Standing On The Bridge (Part 3)

I and she had never met in real life. We had no common friends, I tried in vain to track her down. But there was nothing but silence. I played our conversation over and over again in my head. Trying to find her again in the words, this stranger who had trusted me with her last moments. I tried to be philosophical and see the ‘lesson’. Bullshit. I tried to imagine what she had done, where she did it? Did she even do anything? Was she lying alone somewhere, cold and breathless? I imagined what her family might be going through, who was comforting her son.

A day went past. 2 days. 3 days. Nothing. Then on the 4th day, she was back on facebook. Just like that. I felt a deep sense of relief. But I also felt deep confusion and slight stupidity. What had actually happened? Was she just having bad day and I had overreacted?

I sent her a message and we reconnected. She told me that our conversation had stayed with her. She managed to get through the day, and the next and the next. It took one random Facebook contact to help her to do that. We spoke more about her depression and our encounter. She also suggested that I write about our experience, “maybe in this, you might make others aware of similar things around them or in them… I cannot be the only one. You cannot be the only one”.

So here I am, writing this to you. I don’t really know what to say but I can say this; I know you are hurting. It might even be that you are hurting far deeper than anyone around you can comprehend, maybe even those who love you. I don’t say I know because I’m some expert. No, I know because we are all hurting in one way or another.

But I can also tell you that, even though you may not believe it, someone who knows you knows you are hurting. They may be afraid to say it or they might not know what to say but they know. Reach out. Or, take the hand that is reaching out, even if it is that of a stranger. Trust your intuition. And if you truly feel that there is no one around who is willing to, at the very least, listen, then may be more proactive. Call the South African Depression and Anxiety Group 0800 70 80 90. Just dial the number. Say hi. Just that. If after one minute you feel you’re not up to it, drop the phone. You don’t have much to lose in that minute but, it just might help.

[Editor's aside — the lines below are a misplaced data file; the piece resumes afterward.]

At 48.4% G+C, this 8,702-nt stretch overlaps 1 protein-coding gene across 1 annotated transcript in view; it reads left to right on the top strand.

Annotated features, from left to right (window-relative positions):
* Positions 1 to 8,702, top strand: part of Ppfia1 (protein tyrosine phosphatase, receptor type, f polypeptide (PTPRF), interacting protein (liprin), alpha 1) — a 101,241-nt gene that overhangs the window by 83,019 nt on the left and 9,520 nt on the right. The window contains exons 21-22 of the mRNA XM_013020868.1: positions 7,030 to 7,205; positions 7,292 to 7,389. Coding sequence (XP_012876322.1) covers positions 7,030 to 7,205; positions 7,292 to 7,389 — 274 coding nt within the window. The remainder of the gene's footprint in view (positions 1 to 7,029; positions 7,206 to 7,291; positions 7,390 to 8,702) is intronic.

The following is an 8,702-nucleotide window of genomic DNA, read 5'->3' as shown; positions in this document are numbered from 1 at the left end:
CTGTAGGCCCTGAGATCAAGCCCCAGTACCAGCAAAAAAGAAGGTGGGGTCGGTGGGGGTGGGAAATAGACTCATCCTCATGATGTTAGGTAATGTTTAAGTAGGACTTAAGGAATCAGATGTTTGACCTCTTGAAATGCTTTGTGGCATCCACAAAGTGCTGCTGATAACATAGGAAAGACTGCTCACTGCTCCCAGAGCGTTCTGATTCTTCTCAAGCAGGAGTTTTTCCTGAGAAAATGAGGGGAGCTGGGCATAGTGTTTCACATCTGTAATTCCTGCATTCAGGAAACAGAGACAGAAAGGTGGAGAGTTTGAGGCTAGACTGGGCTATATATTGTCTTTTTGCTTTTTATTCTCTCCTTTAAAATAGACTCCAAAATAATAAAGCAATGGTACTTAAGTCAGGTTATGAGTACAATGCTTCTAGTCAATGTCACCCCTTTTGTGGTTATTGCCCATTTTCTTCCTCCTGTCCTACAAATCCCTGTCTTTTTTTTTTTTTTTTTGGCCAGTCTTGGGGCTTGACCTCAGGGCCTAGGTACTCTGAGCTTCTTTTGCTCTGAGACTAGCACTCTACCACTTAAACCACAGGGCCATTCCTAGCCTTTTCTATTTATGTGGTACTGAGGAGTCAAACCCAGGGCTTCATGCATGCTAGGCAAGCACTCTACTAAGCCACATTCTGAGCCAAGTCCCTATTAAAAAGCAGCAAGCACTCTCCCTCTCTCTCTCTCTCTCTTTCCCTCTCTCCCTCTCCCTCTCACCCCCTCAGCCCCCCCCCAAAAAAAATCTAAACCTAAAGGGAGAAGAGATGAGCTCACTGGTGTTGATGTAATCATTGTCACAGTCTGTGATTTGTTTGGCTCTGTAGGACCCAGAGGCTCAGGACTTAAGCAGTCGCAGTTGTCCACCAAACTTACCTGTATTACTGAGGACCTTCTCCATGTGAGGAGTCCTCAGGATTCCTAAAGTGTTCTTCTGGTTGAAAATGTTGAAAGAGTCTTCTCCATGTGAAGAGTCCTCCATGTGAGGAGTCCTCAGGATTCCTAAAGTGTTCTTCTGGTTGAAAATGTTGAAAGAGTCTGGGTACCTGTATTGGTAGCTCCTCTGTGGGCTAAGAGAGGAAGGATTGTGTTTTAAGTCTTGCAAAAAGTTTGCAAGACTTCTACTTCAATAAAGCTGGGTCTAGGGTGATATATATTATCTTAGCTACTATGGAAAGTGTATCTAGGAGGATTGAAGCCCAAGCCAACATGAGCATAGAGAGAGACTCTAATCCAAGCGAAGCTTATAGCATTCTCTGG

If you feel that you are not going through any drastic, equip yourself with knowledge about depression. It very likely that you’ll never have to use that knowledge in the same situation that me and friend were in but, the fundamentals of helping someone with depression are not that different from those with which you help anyone dealing with any kind of mental or emotional trauma; just be there and be willing to listen. If someone breaks their leg, you don’t try to fix it. Depression is a medical condition that needs professional help. Don’t give advice. Don’t try to come up with solutions. Just talk. First and foremost be human.

With love and light, thank you for taking the time to read this. God’s strength to you.

Photographer: Palesa Motsomi